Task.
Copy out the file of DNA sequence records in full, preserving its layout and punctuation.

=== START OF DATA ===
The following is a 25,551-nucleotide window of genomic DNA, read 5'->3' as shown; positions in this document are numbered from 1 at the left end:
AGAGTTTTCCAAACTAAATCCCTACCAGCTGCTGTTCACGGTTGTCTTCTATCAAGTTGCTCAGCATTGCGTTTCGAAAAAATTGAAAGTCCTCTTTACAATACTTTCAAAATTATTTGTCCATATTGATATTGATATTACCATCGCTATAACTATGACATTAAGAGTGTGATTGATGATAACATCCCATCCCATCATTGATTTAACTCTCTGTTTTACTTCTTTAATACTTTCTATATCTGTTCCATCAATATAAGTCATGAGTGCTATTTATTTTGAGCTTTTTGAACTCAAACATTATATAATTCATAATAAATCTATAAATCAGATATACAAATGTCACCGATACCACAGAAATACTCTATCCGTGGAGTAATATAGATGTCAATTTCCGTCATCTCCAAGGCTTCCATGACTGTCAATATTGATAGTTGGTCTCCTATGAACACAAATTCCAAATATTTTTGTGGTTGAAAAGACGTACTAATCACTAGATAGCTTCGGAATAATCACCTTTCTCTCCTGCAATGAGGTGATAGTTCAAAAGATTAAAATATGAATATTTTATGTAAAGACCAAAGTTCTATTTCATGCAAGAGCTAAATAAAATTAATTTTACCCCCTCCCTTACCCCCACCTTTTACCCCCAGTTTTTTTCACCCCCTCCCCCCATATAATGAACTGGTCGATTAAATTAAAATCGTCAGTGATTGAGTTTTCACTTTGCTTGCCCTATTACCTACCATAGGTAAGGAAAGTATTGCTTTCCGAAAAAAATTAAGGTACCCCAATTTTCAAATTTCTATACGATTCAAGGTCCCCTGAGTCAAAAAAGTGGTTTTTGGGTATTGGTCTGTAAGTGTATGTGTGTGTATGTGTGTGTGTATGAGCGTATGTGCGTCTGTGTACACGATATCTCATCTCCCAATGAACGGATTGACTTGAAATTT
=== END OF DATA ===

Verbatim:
The following is a 25,551-nucleotide window of genomic DNA, read 5'->3' as shown; positions in this document are numbered from 1 at the left end:
AGAGTTTTCCAAACTAAATCCCTACCAGCTGCTGTTCACGGTTGTCTTCTATCAAGTTGCTCAGCATTGCGTTTCGAAAAAATTGAAAGTCCTCTTTACAATACTTTCAAAATTATTTGTCCATATTGATATTGATATTACCATCGCTATAACTATGACATTAAGAGTGTGATTGATGATAACATCCCATCCCATCATTGATTTAACTCTCTGTTTTACTTCTTTAATACTTTCTATATCTGTTCCATCAATATAAGTCATGAGTGCTATTTATTTTGAGCTTTTTGAACTCAAACATTATATAATTCATAATAAATCTATAAATCAGATATACAAATGTCACCGATACCACAGAAATACTCTATCCGTGGAGTAATATAGATGTCAATTTCCGTCATCTCCAAGGCTTCCATGACTGTCAATATTGATAGTTGGTCTCCTATGAACACAAATTCCAAATATTTTTGTGGTTGAAAAGACGTACTAATCACTAGATAGCTTCGGAATAATCACCTTTCTCTCCTGCAATGAGGTGATAGTTCAAAAGATTAAAATATGAATATTTTATGTAAAGACCAAAGTTCTATTTCATGCAAGAGCTAAATAAAATTAATTTTACCCCCTCCCTTACCCCCACCTTTTACCCCCAGTTTTTTTCACCCCCTCCCCCCATATAATGAACTGGTCGATTAAATTAAAATCGTCAGTGATTGAGTTTTCACTTTGCTTGCCCTATTACCTACCATAGGTAAGGAAAGTATTGCTTTCCGAAAAAAATTAAGGTACCCCAATTTTCAAATTTCTATACGATTCAAGGTCCCCTGAGTCAAAAAAGTGGTTTTTGGGTATTGGTCTGTAAGTGTATGTGTGTGTATGTGTGTGTGTATGAGCGTATGTGCGTCTGTGTACACGATATCTCATCTCCCAATGAACGGATTGACTTGAAATTT